According to Brown & Howard, “Budgetary Control is a system of controlling costs which includes the preparation of budgets, co-ordinating the departments and establishing responsibilities, comparing actual performance with budgeted and acting upon results to achieve maximum profitability.”

The Institute of Cost and Management Accountants, London, defines budgetary control as ‘the establishment of budgets, relating the responsibilities of executive to the requirements a policy and the continuous comparison of actual with budgeted results either to secure by individual action the objective of that policy or to provide a firm basis for its revision’.

A budgetary control system secures control over costs and performance in various parts of an enterprise by:

1. Establishing budgets;


2. Comparing actual results with budgeted ones and

3. Taking corrective action or revising the budget if necessary.

Budgeting means the process of preparing budgets. It is an act of planning the activities of a firm and expressing the same in numerical terms. Budgetary control is the act of adhering to the plan.

Rowland and Harr have stated the difference between budgets, budgeting and budgetary control thus – “Budgets are the individual objectives of a department, etc., whereas Budgeting may be said to be the act of building budgets. Budgetary control embraces all and in addition includes the science of planning the budgets themselves and the utilisation of such budgets to effect an overall management tool for the business planning and control.”


In the words of Van Sickle, “the budget is the financial plan. Budgetary control results from the administration of the financial plan.”

Budgetary Control – Meaning and Definition of Budgeting

A budget is essentially a statement of the intention of management. Budgeting refers to the management action of formulating budgets. Preparation of budgets involves study of business situations and understanding of management objectives as also the capacity of the enterprise. It includes the entire processing of making the budget plans.

Preparation of budgets or budgeting is a planning function, and their application or implementation is a control function. When plans are embodied in a budget and the same is used as the basis for regulating operations, we have budgetary control. Budgetary control starts with budgeting and ends with control.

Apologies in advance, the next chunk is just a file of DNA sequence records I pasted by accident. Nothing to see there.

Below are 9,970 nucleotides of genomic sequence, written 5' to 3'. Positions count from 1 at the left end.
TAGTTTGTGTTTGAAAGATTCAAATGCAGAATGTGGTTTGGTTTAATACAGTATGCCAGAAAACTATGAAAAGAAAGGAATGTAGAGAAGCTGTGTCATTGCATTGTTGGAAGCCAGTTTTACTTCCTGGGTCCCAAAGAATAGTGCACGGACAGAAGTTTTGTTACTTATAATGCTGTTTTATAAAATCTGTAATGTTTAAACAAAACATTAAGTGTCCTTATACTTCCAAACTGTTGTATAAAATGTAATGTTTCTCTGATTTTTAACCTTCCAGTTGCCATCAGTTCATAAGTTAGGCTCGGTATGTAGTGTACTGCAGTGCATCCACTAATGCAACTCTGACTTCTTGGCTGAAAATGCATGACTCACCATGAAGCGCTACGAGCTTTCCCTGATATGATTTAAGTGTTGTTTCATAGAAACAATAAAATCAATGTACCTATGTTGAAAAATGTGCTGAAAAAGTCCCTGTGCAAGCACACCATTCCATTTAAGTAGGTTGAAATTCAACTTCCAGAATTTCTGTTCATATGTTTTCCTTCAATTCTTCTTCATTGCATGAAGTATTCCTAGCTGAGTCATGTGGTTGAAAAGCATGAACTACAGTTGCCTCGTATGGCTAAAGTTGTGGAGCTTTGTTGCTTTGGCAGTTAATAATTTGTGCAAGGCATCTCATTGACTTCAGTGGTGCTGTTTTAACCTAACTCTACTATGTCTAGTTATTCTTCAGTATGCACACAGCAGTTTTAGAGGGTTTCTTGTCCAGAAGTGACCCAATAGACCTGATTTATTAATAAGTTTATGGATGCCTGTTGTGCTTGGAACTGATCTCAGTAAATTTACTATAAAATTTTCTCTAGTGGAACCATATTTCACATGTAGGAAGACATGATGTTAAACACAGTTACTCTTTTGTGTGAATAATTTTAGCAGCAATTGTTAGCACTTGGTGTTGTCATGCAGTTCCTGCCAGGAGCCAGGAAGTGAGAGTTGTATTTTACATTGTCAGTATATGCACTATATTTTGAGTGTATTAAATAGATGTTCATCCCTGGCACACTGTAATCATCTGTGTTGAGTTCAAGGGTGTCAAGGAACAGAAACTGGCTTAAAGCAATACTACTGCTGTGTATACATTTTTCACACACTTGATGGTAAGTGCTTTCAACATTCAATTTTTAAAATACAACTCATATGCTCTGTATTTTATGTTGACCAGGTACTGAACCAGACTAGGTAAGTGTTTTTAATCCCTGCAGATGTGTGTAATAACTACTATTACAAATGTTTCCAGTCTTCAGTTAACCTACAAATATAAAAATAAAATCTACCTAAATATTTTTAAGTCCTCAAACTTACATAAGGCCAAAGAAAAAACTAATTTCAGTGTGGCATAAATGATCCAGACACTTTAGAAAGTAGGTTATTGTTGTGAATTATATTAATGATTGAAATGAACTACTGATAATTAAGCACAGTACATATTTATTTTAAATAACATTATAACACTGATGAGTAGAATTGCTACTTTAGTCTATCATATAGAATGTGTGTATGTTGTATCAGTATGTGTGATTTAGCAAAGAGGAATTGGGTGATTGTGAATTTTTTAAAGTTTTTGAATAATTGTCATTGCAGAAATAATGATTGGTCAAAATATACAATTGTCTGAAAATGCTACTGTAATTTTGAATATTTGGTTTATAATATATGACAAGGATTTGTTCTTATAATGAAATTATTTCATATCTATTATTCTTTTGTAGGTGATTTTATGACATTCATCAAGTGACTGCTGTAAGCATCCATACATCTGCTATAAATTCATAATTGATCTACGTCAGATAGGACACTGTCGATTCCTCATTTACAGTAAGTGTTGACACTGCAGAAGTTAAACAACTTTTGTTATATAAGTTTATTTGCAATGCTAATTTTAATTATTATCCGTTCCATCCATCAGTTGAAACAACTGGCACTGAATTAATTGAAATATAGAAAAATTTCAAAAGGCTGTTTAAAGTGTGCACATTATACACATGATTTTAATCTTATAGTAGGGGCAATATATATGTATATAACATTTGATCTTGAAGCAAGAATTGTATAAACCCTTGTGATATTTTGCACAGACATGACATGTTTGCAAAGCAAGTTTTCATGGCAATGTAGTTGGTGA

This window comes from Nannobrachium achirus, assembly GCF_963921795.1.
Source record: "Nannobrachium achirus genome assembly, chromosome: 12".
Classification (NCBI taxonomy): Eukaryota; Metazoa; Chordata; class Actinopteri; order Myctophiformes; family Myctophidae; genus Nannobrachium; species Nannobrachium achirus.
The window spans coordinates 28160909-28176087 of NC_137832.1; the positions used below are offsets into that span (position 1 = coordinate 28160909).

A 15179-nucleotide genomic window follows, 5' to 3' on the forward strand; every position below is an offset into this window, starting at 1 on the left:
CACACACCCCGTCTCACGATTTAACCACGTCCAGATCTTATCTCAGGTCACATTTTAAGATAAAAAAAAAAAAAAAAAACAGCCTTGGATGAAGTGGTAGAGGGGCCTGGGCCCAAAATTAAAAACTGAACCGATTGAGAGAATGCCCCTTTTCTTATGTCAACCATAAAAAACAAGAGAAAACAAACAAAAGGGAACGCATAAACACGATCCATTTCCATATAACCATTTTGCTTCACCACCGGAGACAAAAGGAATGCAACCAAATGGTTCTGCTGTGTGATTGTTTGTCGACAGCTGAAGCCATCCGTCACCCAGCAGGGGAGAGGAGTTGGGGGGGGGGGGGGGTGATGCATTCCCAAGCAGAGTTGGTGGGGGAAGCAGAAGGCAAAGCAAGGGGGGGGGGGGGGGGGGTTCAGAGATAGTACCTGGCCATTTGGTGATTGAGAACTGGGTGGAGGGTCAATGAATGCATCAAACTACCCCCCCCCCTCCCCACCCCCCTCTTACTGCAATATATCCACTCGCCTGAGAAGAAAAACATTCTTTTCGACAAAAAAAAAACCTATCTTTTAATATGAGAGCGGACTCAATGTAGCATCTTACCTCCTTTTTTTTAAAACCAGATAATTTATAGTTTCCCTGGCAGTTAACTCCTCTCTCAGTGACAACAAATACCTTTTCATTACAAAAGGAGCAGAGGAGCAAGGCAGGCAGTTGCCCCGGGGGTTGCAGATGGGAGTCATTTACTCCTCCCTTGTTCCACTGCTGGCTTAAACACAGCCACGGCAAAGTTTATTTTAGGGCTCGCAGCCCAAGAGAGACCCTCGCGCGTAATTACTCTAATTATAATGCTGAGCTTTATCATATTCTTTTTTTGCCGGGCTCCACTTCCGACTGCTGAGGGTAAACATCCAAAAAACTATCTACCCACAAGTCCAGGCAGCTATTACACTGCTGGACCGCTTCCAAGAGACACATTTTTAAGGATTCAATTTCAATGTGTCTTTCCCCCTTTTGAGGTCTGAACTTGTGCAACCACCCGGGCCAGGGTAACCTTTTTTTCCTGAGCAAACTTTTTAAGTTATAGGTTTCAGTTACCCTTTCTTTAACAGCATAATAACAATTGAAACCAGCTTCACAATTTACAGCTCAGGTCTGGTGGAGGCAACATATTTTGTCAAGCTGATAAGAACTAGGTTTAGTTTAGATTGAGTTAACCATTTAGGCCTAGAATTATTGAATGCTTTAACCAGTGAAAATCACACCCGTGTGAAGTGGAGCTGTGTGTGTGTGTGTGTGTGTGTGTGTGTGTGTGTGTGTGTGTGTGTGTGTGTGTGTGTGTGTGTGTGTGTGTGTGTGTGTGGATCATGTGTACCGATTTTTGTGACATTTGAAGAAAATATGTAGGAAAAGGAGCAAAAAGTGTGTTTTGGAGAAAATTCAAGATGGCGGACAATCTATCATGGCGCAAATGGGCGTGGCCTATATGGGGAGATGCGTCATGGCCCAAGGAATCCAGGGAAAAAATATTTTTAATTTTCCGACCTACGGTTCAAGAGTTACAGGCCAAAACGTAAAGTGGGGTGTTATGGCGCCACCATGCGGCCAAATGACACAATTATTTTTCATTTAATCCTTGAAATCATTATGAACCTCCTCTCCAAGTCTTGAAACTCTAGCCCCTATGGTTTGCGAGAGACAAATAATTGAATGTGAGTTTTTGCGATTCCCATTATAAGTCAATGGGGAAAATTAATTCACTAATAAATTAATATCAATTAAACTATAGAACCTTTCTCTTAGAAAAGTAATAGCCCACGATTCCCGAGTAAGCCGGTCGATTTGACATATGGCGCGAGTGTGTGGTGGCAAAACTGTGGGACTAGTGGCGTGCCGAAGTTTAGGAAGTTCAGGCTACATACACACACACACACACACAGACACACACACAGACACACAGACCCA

Budgeting is defined as:


“The entire process of preparing the budgets is known as budgeting”. – Batty

Budgetary Control – Need For Budgeting

Decision making is essential to the performance of every managerial function. As such, it is necessary, in this context, to repeat Peter Drucker’s statement that “whatever a manager does, he does through decision making.” Although each manager, regardless of the level in which he functions, follows the same principle underlying decision making, he takes a decision concerning his own area of authority and responsibility.

Such a decision may be in the best interests of the organisation. But yet, he forgets, at that moment, the inter-relationship amongst the various business functions such as purchasing, production, finance, marketing and personnel. Consequently, what he thinks to be in the best interests of the organisation may not be so in fact, when considered in the context of the organisation as a whole.

For instance, the purchase manager may decide to buy a particular quantity of material at the best possible price. He may also enable his concern to take advantage of bulk discount. If this decision is taken without a reference to the related activity of production, there is the danger of over-stocking materials and the resultant loss. Same is true of the production department.

If a decision is taken by the production manager to produce a certain quantity of output without taking into consideration the capacity of the market to absorb the same, a large quantity of output may remain as closing stock. It is, therefore, necessary for him to take a decision with due consideration to the marketing function.

While making decisions, it is, therefore, necessary for every manager to co­ordinate the inter-related aspects of business activities. The desired co-ordination is brought about by means of a budget. A budget is thus, a plan of action for a future period. Budgeting is the act of preparing a budget.

Being a plan of action, a budget guides every manager in the decision making process. It does not take away from a manager, his freedom of taking a decision pertaining to his own sphere of activity. It only guides him about the course of action he has to take after making a particular decision. Budgeting thus leads the action of every manager of each level, to the achievement of organisational goal or goals. Hence, the need for budgeting.

Budgetary Control – 5 Salient Features

The following are salient features of a budgetary control system:

Feature # (i) Targets / Objectives –